The Web 2.0 movement has brought a new generation of usability and socio-technical change to the Web. At the same time, several so-called Web 2.0 applications had enormous success: Wikipedia,, Flickr, YouTube, Facebook, Twitter, Geni – to name just a few. Having differing objectives, they all have something in common: huge amounts of enthusiastic users contributing and creating a plethora of content. The high acceptance of these applications with Web users from all over the world prove that they are usable and – more importantly – provide some kind of benefit. Each of the applications has incentive structure well in place, triggering user interest and involvement.
The aim of the workshop is to address the following questions around incentives and motivation of Web applications: what is the motivation for a user to (install and) use a tool? Which incentive structures can be applied to the Web, which cannot? Moreover, incentives are a crucial topic for future Web generations: Web paradigms, like the Semantic Web or the 3D Web, that are novel and unfamiliar to end users, aim to involve wide user bases. WEBCENTIVES will attract contributions analyzing, applying, and designing incentive structures for Web applications. We want to emphasize that the workshop also aims at failures, i.e. cases where incentives failed, in order to understand why they failed and to disseminate the lessons learned.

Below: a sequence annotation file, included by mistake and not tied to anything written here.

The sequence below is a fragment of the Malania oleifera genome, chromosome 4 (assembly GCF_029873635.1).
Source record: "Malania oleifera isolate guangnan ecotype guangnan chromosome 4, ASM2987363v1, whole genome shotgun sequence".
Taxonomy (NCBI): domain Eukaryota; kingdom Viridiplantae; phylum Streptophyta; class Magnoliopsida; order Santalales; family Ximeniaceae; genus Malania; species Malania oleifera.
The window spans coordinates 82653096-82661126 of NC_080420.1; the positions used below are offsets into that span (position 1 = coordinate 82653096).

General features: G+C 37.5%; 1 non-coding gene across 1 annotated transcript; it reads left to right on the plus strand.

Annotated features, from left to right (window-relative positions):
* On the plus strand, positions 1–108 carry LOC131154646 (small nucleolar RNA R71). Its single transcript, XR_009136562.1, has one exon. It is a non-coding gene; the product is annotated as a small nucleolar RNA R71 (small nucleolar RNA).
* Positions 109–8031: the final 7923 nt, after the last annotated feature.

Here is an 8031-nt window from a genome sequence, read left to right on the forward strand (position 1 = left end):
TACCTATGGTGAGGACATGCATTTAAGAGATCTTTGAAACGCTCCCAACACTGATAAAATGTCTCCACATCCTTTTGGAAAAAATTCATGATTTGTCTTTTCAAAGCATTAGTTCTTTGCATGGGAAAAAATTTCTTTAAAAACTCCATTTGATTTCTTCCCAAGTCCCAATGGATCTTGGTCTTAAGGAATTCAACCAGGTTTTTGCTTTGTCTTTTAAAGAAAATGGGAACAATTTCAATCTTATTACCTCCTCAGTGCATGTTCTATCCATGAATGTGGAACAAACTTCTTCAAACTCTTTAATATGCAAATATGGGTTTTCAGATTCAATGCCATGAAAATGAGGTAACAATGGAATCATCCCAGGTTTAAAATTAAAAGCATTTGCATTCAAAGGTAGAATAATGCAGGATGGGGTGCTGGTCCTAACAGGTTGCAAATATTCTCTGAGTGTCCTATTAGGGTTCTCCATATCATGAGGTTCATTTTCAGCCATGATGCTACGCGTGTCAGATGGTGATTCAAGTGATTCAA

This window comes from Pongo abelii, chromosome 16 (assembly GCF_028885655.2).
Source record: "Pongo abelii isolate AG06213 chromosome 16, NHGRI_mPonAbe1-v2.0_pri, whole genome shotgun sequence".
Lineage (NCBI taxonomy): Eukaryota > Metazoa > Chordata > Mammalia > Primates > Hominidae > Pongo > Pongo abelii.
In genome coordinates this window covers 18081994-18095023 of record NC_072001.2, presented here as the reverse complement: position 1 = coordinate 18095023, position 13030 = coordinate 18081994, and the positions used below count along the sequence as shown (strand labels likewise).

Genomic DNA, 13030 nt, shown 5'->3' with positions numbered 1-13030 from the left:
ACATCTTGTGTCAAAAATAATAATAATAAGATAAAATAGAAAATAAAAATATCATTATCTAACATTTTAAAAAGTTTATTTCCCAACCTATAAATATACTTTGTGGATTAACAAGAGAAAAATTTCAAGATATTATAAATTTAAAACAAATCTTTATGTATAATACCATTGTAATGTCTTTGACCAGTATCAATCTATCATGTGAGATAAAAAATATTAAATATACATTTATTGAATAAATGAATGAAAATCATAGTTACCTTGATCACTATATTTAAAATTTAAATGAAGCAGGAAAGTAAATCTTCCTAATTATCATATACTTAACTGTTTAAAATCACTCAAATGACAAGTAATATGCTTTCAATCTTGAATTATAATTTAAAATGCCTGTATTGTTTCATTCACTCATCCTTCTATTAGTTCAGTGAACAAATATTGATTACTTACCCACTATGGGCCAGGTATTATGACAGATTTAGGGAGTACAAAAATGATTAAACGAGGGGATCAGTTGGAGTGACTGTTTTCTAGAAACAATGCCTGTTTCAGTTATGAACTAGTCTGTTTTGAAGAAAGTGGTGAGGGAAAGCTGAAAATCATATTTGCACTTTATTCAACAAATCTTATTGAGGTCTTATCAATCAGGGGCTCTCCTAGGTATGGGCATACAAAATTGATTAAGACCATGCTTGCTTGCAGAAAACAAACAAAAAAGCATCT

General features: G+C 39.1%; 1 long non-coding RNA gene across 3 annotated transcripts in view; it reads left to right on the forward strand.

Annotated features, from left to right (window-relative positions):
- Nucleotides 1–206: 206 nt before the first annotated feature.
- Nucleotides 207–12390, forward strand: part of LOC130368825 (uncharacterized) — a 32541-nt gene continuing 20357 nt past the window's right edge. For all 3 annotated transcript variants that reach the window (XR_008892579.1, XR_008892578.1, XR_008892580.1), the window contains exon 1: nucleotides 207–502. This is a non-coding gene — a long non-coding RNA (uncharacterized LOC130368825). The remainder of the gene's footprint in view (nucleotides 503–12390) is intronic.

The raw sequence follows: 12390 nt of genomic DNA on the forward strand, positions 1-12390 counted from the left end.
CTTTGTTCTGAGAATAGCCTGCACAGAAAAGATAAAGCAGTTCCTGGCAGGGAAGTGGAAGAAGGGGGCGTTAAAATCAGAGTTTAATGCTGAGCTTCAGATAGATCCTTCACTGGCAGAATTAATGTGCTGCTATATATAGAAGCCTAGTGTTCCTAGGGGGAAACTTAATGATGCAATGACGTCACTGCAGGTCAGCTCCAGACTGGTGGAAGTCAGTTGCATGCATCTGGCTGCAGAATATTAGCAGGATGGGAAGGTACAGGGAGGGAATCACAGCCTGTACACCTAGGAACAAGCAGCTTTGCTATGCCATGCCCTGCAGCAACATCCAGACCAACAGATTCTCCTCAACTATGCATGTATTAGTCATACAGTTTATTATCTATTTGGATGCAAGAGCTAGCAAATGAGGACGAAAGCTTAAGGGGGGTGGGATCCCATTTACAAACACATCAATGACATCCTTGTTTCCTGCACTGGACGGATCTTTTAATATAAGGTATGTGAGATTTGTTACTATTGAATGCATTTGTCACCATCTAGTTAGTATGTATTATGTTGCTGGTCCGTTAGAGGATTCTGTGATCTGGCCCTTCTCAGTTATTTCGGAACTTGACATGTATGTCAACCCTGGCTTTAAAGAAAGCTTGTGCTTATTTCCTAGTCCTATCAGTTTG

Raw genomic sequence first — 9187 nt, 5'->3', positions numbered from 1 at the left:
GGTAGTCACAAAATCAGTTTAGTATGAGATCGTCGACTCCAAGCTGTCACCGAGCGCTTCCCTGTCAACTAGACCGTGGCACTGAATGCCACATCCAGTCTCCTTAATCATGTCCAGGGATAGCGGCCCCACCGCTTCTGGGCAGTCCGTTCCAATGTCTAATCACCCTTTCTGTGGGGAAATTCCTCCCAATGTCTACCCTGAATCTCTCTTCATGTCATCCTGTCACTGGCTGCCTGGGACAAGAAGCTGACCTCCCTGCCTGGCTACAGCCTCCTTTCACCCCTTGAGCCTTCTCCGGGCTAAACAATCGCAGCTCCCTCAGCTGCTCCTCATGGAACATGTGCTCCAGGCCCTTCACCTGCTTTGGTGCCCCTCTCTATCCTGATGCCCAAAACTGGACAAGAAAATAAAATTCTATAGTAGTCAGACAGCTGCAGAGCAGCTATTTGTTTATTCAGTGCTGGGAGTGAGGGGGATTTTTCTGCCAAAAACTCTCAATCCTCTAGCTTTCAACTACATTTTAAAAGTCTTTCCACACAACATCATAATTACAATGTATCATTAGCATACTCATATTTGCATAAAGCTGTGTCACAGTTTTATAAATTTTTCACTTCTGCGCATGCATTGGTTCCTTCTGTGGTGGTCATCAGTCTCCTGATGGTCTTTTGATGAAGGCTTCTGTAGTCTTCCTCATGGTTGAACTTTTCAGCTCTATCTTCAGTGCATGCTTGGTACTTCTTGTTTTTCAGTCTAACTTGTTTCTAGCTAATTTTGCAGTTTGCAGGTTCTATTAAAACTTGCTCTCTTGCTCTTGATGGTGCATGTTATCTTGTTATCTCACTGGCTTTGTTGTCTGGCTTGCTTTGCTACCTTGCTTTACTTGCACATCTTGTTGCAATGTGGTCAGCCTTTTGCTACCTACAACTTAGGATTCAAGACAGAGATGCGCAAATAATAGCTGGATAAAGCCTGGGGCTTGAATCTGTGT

WEBCENTIVES will provide a mix of invited talks, paper presentations selected from submitted papers by a programme committee, demo sessions, and enough time for discussions.
The workshop will be open to all interested parties and aims at bringing together

The eventual schedule will be fixed after the selection of the papers and demos.


The objective of WEBCENTIVES is to foster the thinking process around incentives, motivations, and benefits of Web applications. We aim at submissions that

Topics include, but are not limited to:

Review process and submission

We aim at three different kinds of submission: (1) research papers of the length of no more than 8 pages (ACM style) presenting mature work, early prototypes and methodologies, (2) position papers of the length of 4 pages presenting early work and elaborated ideas, and (3) demo outlines of the length of 2 pages.
The submitted papers will be reviewed by 3 reviewers each in a semi-blind review process. We will use the Easychair submission system for that purpose.

Please submit your papers here:

Incentives for attending and submitting to the workshop

All accepted papers will published with the conference. We will also invite a selection of the accepted papers to be published at a special issue of the International Journal of Knowledge Engineering and Data Mining (IJKEDM).

Furthermore we plan to invite a proliferate speaker to present as an invited speaker to the workshop to provide an excellent forum for the discussion of this important topic.

It has also to be noted that the workshop's location is Madrid, which is famous for its beautiful parks and museums. April is a wonderful time to enjoy Spain.